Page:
The Hard Problem, National Theatre
Thursday 29th January 2015
Neuroscience is a fascinating topic for theatre. At their best, plays about this subject — such as Lucy Prebble’s superb drama The Effect — stimulate both the heart and the mind, creating an experience that is both cerebral and emotional. As Tom Stoppard proved with his 1993 masterpiece, Arcadia, he has the almost unique ability to pull off this delicate balancing act, stimulating both the mind and caressing your feelings.
The Hard Problem — a story about neuroscience — is Stoppard’s first play for nine years, since Rock ’N’ Roll in 2006, and the last play to be directed by Nicholas Hytner, the outgoing artistic director of the National Theatre, so it comes with a heavy cargo of expectations. Can the playwright create another wonderful theatrical experience? Will the director go out with a bang? What can this drama tell us about mind and body?
Stoppard tells the story of Hilary, a bright psychology student who applies for work at the Krohl Institute for Brain Science. Although she is not a great scientist — more Loughborough uni than Cambridge — her understanding of humanity gives her the edge over other job applicants, and she finds herself in a job that aims to research the hard problem: if the brain is just a collection of matter how do you explain consciousness?
This raises questions about the nature of human identity and about the causes of our actions. Early in the evening, Hilary argues in favour of the idea that there is more to altruism than it merely being a utilitarian “cost benefit thing”. Likewise, she insists that most human emotions are not powered by the selfish gene, nor can they be simply explained as evolutionary adaptation. Whatever the soul is, it is not just some chemicals sloshing about in our craniums.
Acting as her interlocutors are three men: her mentor Spike, her boss Leo, and Jerry, the billionaire founder of the institute (who in an unnecessary subplot is also the head of a hedge fund that uses mathematical sciences to make huge amounts of money — until the financial crash arrives at the end of the play). Also drawn into the story are Amal, an Indian science whiz kid, and Bo, a Chinese mathematician, plus a lesbian couple.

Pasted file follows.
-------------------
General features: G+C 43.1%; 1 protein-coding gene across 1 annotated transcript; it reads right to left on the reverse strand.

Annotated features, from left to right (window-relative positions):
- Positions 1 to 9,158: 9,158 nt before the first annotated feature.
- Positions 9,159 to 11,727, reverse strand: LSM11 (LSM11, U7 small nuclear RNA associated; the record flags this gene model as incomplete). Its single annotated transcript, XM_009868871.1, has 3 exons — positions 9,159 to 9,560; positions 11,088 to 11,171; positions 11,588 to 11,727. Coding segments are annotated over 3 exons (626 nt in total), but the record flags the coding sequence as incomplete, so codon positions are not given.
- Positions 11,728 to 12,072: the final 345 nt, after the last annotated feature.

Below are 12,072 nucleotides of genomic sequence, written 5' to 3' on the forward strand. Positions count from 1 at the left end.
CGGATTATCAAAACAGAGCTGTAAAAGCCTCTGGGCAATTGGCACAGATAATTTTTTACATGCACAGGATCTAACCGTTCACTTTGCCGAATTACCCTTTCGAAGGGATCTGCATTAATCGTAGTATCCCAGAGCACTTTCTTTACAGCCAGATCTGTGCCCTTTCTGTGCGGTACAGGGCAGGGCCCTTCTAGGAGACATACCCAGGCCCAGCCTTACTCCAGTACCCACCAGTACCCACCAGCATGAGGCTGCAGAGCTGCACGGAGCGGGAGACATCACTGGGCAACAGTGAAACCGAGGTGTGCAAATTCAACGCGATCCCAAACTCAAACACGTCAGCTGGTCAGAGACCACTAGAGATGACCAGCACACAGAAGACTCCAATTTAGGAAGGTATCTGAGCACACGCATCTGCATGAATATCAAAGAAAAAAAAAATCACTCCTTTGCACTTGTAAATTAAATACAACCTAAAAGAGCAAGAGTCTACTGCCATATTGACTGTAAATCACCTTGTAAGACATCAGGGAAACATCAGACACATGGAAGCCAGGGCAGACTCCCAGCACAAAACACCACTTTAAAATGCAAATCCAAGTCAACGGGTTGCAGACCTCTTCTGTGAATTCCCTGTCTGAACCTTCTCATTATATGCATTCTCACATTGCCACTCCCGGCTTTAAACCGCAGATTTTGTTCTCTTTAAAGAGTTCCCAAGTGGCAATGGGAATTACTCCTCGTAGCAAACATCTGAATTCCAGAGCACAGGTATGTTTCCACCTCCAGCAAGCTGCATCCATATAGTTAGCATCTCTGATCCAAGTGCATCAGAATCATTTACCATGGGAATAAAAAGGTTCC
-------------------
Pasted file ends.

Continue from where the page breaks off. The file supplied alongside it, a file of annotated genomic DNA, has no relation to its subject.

As you’d expect, Stoppard’s writing is very clever, often sparkling with popular science and glowing with humanism. At every turn of the argument, and at every plot swerve, it is anarchic factors — mainly God and sex — that make us human. It also has to be said that Hilary is a potentially interesting character. As a woman, she is the perfect foil for the egoistic and semi-autistic men that surround her. Her belief in God, and her maternal feelings, also complicate the story in a fruitful way. Her struggle to compete with the institute’s boffins, to master the necessary maths to conduct a rigorous scientific experiment about behaviour patterns in children, all solicit our sympathy.
This is not, however, a satisfying play. At 100 minutes, it feels too complicated, too brief and too superficial. Despite Hytner’s attractive young cast — led by Olivia Vinall as Hilary and Damien Molony as Spike — the most important issues remain poorly explored and there are too many characters that are underdeveloped. Somehow, the text concentrates on a mass of cerebral ideas without giving us the space to respond to the emotional lives of the characters. The richness of the play’s ideas feels sickly at times, and pretty soon I wanted to shout: “Stop!” Please give us time to absorb what you are saying. Please.
As more and more ideas about goodness, maternity, experiment, reality begin to pile up, there is a distinct feeling that the playwright has lost control of his material. And the scandal is that no one at the National has had the guts to tell him so. Still, some aspects of Hytner’s production — such as designer Bob Crowley’s suspended sculpture which glows and buzzes like a mass of electronic synapses during the scene changes — are pleasurable. And I’m sure that Stoppard’s name will sell out the show for the whole run.
© Aleks Sierz